For many, an accessible train station could mean the difference between work and unemployment, a lifeline to friends and family or isolation. Access for All funding has helped to unlock parts of our rail network for Deaf, Disabled and older people to use, in many cases for the first time. Stations up and down the UK from Cheadle Hulme to Canterbury and from Balham to Blackburn have benefited from Access for All funding. The deferral of half of all the Access for All projects planned over the past six years has meant that the already slow progress on rail access has all but ground to halt. Disabled people in the areas affected will have fewer opportunities and less freedom because of the decision to delay these projects. The upcoming Network Rail budget is an opportunity to get things back on track. Therefore, we welcome the Department’s positive statement on Access for All in the 2017 Accessibility Action Plan and urge you to:

  • Commit to delivering all deferred Access for All projects by the end of 2020;
  • Commit to funding additional Access for All projects in the next control period; and
  • Set out an ambitious long-term plan for making our railways fully accessible.


Yours sincerely,

Faryal Velmi, Director, Transport for All
Richard HolmesPublic Affairs Director, RNIB
Benali Hamdache, Campaign Engagement Manager, Parkinsons
Peter Corbet, CEO, Thomas Pocklington Trust
Husna Mortua, Head of Policy and Campaigns, Leonard Cheshire Disability
Tracy Lazard, Director, Inclusion London
Stephen Joseph, Director, Campaign for Better Transport
Nic Bungay,Director of Campaigns, Muscular Distrophy UK

Andrew Hodgson, Director, National Federation of the Blind

Jan Sheldon, CEO, Royal Association for Deaf People
Odette BatterelDirector, South East London Vision
Linda Burnip, Disabled People Against Cuts
Ron Douglas, Chair, National Pensioners Convention
Ruth Carter, People’s Choice
Isabel Clement Director, Wheels for Wellbeing
Deborah Wheelan, OxfordshireTransport Action Group
Emily Morton, Chief Executive, Disability Sheffield
David Strong, Director, Disability Advice Service Lambeth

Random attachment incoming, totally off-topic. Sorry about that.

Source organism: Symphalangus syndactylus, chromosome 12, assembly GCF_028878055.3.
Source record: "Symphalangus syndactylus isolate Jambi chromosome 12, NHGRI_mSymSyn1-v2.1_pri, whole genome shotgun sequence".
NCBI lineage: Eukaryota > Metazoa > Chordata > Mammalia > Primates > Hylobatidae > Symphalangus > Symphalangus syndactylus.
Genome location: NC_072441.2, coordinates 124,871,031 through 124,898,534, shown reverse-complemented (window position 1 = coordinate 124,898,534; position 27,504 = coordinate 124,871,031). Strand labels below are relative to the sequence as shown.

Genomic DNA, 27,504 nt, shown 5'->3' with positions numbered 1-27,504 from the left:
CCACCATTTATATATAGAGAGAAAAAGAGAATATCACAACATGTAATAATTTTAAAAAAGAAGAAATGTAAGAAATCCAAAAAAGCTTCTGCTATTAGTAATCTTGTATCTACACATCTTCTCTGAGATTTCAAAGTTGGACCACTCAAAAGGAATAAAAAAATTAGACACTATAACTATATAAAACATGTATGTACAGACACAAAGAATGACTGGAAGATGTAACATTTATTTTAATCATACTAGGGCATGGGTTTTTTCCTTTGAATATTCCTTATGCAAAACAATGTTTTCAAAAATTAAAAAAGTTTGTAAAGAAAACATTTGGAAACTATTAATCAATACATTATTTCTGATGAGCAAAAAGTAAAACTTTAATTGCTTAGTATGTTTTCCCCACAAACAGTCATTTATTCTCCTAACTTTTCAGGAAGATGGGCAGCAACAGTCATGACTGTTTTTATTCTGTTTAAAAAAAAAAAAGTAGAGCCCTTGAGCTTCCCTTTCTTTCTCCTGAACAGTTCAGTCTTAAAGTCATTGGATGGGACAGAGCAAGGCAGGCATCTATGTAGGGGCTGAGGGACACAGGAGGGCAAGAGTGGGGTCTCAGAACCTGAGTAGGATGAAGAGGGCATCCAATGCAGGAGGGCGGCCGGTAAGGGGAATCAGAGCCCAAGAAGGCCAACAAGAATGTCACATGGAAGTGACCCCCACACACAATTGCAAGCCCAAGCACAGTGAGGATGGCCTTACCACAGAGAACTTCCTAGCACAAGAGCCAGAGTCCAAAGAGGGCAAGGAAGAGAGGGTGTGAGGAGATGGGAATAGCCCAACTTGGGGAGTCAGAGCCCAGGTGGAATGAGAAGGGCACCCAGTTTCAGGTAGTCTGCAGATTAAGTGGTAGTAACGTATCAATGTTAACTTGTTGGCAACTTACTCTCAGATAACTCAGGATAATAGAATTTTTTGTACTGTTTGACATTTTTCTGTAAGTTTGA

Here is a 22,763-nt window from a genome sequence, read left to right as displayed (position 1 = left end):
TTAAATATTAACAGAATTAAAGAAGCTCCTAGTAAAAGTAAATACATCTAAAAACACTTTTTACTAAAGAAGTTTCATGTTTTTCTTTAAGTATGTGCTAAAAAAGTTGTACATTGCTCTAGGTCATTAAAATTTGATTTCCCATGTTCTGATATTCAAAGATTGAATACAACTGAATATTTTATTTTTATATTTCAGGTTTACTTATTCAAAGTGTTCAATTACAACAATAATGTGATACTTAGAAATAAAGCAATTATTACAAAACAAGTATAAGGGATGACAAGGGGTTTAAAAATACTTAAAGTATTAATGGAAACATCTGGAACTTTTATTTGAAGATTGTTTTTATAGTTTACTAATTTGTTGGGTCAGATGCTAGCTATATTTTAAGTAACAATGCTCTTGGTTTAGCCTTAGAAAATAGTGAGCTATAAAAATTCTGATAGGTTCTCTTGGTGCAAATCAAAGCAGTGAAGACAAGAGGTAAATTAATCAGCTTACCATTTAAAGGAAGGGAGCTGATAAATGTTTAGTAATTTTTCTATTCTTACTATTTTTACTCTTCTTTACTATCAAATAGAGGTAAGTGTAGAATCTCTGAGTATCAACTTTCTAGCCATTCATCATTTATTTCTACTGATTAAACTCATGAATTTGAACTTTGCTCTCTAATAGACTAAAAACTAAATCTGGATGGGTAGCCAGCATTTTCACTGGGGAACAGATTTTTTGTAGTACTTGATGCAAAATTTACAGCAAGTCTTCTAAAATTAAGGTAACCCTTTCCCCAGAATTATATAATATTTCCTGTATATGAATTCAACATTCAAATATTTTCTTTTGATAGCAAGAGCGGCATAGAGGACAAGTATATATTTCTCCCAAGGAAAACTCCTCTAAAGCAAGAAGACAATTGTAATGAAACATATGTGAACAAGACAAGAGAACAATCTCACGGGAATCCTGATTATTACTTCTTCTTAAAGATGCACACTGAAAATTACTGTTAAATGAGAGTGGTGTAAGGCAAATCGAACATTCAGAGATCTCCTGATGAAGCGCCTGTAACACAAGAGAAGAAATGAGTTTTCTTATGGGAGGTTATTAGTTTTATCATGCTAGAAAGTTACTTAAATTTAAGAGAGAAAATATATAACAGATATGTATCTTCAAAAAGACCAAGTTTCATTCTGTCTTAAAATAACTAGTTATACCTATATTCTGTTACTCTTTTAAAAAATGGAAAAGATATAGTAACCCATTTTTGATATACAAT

Robert Burgis Richmond Transport Action Group
Jhon Marulanda, Latin American Disabled People’s Project
Lianne Burns, Chief Executive, Enfield Disability Action
Annemarie Braganza, Travel Training Manager, Ealing Travel Training
Lesley Dodd, Chief Executive, Ealing Mencap
Wendy Starkie, Ealing Centre for Independent Living
Eirwen Grenfell-Essam, Chair, Network 81
Alexis Keir, Director, Elfrida Rathbone Camden
Roz Hardie, Director, Lewisham Disability Coalition
Angela Wegener, Disablement Association Hillingdon
Joyce Kallevik,Director, WISH
Lisa Ehlers, CEO, Kingston Centre for Independent Living
Mohammed Aslam Khan Lodhi, President, Basaira Elderly Centre
Andrew Lee, Director, People First
Sean McGovern, TUC General Council
Lucy Byrne, Chief Executive, Richmond Aide
Lesley Walls, Chief Executive, One to One Enfield
Penny Ledger, Co-Chair, Disability Network Hounslow
Rosemary Somerstown, Visually Impaired in Camden
Logie Lohendran, Chair, Merton Seniors Forum
Phil Gosling, Co-Chair, Regard
Will Davies, Lewisham Speaking Up
Becky Meakin, Shaping our Lives
Matthew Cock, Vocal Eyes
George Saunders, Co – Chair, Norwich Access Group
Penelope Beschizza, Deaf Change UK
Mike SmithCEO, Real
Panagiotis Balalas, Age UK Lambeth
Zeenat Jeewa, CEO, Asian People’s Disability Alliance
Nick Biskinis, Clapham Transport Users Group
Cathy Maker, Richmond Users Independent Living Service
Chris Pennington, Sutton Older People’s Involvement Group
John Healy, Brent Advocacy Concern
Mr George Hana, Chair, Bromley Experts by Experience
Barry McDonald, Chair, Bromley Mobility Forum
Robert Burgis, Richmond Transport Action Group
A man standing in front of a painted brick wall smiling at the camera. He is holding a cane and is wearing glasses, a black jacket and a grey t-shirt. A man standing in front of a painted brick wall smiling at the camera. He is holding a cane and is wearing glasses, a black jacket and a grey t-shirt.